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#1532600 - 10/10/10 08:10 PM Re: Your Warm-up Routine [Re: david_a]  
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survivordan Offline
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Originally Posted by david_a
Originally Posted by survivordan
As a side note - someone mentioned that things being learned and warm-ups are two separate things. I must disagree, at least partially. If we use scales as an example: one of the purposes of learning scales is to learn about key signatures and their notes, playing in different rhythms, dynamics, articulation, etc. In other words, *musical* things. But another (though not completely separate) purpose is that of technique, or mechanics. Speed, clarity, evenness, hand movement, and so on. I do not mean this to sound like a "cop-out", if you will, but sometimes the point of scales is *only* to warm up. That's it. You're not really learning anything new, but are physically and mentally preparing yourself to play.
Dan, I think we essentially agree. I think for you scales might be excellent as a warm-up or part of one, because you know them already and they are not difficult for you to get through. But for a young student who's learning scales for the first time, scales are IMO not potential warm-up material at all.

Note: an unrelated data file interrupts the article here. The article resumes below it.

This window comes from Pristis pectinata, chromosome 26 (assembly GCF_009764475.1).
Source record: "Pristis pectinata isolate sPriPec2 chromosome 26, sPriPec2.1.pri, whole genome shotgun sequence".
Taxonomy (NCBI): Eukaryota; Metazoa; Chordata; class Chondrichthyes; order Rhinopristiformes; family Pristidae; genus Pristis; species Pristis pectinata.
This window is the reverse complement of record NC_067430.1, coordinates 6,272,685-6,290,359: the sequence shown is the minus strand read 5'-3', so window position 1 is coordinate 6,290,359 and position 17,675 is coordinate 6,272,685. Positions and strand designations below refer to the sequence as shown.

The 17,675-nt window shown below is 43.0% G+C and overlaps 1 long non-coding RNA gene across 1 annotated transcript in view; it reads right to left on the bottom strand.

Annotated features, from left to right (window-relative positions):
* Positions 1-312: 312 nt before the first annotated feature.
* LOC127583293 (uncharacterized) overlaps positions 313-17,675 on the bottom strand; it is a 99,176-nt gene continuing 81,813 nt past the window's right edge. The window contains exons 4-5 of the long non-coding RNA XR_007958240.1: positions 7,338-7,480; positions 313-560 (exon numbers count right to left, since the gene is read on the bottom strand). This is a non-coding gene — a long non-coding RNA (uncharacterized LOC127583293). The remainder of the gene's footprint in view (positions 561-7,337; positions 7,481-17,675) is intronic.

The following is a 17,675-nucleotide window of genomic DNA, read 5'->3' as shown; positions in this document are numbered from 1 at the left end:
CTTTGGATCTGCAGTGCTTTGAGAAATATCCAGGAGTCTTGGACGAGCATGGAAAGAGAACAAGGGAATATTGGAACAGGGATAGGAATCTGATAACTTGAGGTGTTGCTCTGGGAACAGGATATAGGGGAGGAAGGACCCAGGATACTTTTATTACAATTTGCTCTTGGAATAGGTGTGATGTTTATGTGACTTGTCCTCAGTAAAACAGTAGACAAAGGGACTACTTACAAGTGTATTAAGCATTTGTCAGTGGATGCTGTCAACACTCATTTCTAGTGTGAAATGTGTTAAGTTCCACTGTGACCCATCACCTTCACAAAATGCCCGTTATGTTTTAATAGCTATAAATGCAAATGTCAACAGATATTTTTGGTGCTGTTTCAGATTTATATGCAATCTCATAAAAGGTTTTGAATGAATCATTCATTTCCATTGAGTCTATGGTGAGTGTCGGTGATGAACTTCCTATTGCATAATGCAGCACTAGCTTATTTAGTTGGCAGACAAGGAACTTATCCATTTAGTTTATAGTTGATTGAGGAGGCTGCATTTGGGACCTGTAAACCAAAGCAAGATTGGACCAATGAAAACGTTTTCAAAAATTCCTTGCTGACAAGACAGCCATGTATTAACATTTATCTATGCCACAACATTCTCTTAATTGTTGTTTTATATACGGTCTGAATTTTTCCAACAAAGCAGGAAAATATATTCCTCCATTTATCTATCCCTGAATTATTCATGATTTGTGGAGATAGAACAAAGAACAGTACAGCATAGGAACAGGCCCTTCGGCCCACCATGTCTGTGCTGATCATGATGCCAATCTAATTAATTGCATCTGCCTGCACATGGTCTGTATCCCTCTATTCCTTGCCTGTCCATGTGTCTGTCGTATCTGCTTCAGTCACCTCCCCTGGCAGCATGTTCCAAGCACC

Yes, I completely agree smile.


Working On:

BACH: Invention No. 13 in a min.
GRIEG: Notturno Op. 54 No. 4
VILLA-LOBOS: O Polichinelo

Next Up:

BACH: Keyboard Concerto in f minor
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#1532710 - 10/11/10 12:06 AM Re: Your Warm-up Routine [Re: Batuhan]  
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wr Offline
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Typically, it is Hanon 21-30, scales, double thirds, arpeggios, and broken chords in whatever key I am focusing on for that month; about twenty of the Dohnanyis; a routine of arpeggios in rhythms I've worked out based on the diminished and major 7ths in Hanon; a little work on the Cooke scale velocity thing; and, sort of transitioning to rep, etudes by Clementi, Moszkowski, Moscheles, and Persichetti.

But this big mess of stuff is not just warming up, it is simultaneously technical work.

#1532726 - 10/11/10 12:50 AM Re: Your Warm-up Routine [Re: Batuhan]  
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I don't use one and here's why.

If I accustomed myself to warmups, I would be conditioning myself to expect them. This hampers performance.

Do I play scales? You bet! Do I practice arps and other usual technique? Sure! Just not first thing when I sit down.

I guess, if there was one thing I do prior to playing - ideally, at least once a day - it is to bend each finger backwards to loosen the joints and keep them supple as I age.


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#1532748 - 10/11/10 01:26 AM Re: Your Warm-up Routine [Re: Batuhan]  
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as a kid i went through all those scales and exercises and stuff, but seriously, is there really a point in warming up? i just jump straight to whatever i'm working on.

of course, i'm not a professional pianist so i don't spend much time practicing, so maybe that's different.

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#1532782 - 10/11/10 02:37 AM Re: Your Warm-up Routine [Re: gerg]  
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Originally Posted by gerg
I guess, if there was one thing I do prior to playing - ideally, at least once a day - it is to bend each finger backwards to loosen the joints and keep them supple as I age.
That is absolutely a warm-up, so you do indeed use one. It just isn't a playing warm-up - but there's no rule that it has to be one.


(I'm a piano teacher.)